By Peter Scheer
Attorney General Jerry Brown has taken the first formal steps toward declaring himself a candidate for Governor of California. He is, or soon will be, the deja vu candidate in a race to become the deja vu governor.
What kind of governor would Brown be? While the resumes of most candidates provide, at best, an ambiguous guide to the policies they would pursue if elected, Brown has a track record that is uniquely relevant to the inquiry: the voluminous archive of gubernatorial papers from his two terms as governor, from 1975 to 1983. In assessing Brown’s strengths and weaknesses as a future governor, what better place to look than the full, candid and unvarnished record of how he governed the first time around?
Incredibly, the public has no right to view these documents, which are stored in the library archives of the University of Southern California. Under a 1988 amendment to California’s freedom of information law, gubernatorial records are off-limits to the public for a period of fifty years (or the death of the governor, “whichever is later.”) (Gov. Code Sec. 6268). The only exceptions are for speeches, extradition requests and certain other previously public materials (which are maintained by the Secretary of State). Brown’s gubernatorial records will remain secret until the year 2038.
That is, unless Brown chooses to make them public.
Fifty years of secrecy for gubernatorial records is an insanely long time to deprive the public of gubernatorial “public records,” all created at citizens’ expense and on their behalf. California’s half-century of secrecy is in sharp contrast to federal law. Under the Presidential Records Act, some records of past presidents become available to the public as soon as five years after the end of a president’s term in office, and all records (unless classified or subject to privilege claims) become public in twelve years. (44 U.S.C. 2201)
If Presidential records enter the public domain after twelve years, no state can possibly justify extending confidentiality to its ex-governors’ records for a longer time. Presidential records, after all, are far more likely to contain sensitive information concerning security, diplomatic relations or similar government interests. Yet California law maintains a blackout on its gubernatorial records for an additional thirty-eight years.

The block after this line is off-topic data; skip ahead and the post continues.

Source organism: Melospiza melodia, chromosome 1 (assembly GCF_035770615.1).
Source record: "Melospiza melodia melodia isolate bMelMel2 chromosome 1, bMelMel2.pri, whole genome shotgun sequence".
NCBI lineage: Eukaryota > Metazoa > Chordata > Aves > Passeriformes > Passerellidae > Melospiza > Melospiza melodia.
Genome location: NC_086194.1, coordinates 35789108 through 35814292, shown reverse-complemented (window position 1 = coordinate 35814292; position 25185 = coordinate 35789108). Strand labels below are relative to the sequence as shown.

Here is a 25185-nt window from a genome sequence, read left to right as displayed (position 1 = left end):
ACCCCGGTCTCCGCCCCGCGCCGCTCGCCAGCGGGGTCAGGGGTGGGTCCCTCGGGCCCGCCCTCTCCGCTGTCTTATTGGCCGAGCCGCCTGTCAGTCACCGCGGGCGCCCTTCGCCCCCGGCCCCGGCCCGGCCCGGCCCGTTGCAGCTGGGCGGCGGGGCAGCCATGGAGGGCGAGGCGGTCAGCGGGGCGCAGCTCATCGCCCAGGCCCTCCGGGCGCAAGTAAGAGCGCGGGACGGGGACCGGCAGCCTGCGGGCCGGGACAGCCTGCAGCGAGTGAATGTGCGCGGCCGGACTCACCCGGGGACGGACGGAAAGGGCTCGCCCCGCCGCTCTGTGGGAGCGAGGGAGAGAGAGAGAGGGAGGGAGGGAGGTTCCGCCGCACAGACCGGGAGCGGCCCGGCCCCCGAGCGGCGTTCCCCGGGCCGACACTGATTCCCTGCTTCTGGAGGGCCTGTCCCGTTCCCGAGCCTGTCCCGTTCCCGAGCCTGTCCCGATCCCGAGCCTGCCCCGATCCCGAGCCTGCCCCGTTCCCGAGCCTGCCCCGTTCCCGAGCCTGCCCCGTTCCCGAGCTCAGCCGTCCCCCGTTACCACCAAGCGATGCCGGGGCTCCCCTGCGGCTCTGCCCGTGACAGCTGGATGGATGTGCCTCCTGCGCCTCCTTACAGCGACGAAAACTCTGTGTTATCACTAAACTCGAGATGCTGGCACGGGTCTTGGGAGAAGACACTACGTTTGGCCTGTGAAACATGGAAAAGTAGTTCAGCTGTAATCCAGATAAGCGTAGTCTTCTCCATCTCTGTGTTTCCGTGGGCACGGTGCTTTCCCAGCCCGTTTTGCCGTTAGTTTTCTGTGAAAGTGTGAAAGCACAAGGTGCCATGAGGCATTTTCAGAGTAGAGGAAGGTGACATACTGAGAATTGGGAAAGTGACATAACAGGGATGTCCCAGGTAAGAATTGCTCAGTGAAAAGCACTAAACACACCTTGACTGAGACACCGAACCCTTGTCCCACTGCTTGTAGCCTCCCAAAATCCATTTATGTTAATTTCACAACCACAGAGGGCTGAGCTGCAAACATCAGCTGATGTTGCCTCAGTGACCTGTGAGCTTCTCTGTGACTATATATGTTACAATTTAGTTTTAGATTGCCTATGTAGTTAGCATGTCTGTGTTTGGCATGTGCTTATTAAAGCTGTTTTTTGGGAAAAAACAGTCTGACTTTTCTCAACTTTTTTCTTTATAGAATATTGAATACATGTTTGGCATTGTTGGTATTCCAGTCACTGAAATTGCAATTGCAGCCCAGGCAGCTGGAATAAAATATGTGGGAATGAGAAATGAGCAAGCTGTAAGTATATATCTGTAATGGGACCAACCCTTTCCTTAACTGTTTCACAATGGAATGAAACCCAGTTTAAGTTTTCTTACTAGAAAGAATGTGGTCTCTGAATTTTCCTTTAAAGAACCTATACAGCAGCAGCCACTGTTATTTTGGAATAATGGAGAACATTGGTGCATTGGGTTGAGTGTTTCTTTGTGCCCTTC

Under California’s 50-year rule, most people who vote in a gubernatorial election will be dead by the time the winner’s records become public. Ditto for the ex-governor. Release of the records is deferred by law to a future so distant that there will be no one left to hold the government accountable for whatever misdeeds might be revealed. Sadly, that may be the real point of the law.
It’s high ,time the Legislature amended the gubernatorial records law to limit the secrecy term to the 12 years of the federal law (or less). But whether or not that happens, Jerry Brown will be hard-pressed to continue to seek the governorship of California while denying the press and public access to the vast records of his first two terms in that job.
Brown has the discretion under the law to provide open, unrestricted access. Will he do it?
Peter Scheer, lawyer and journalist, is executive director of the First Amendment Coalition.
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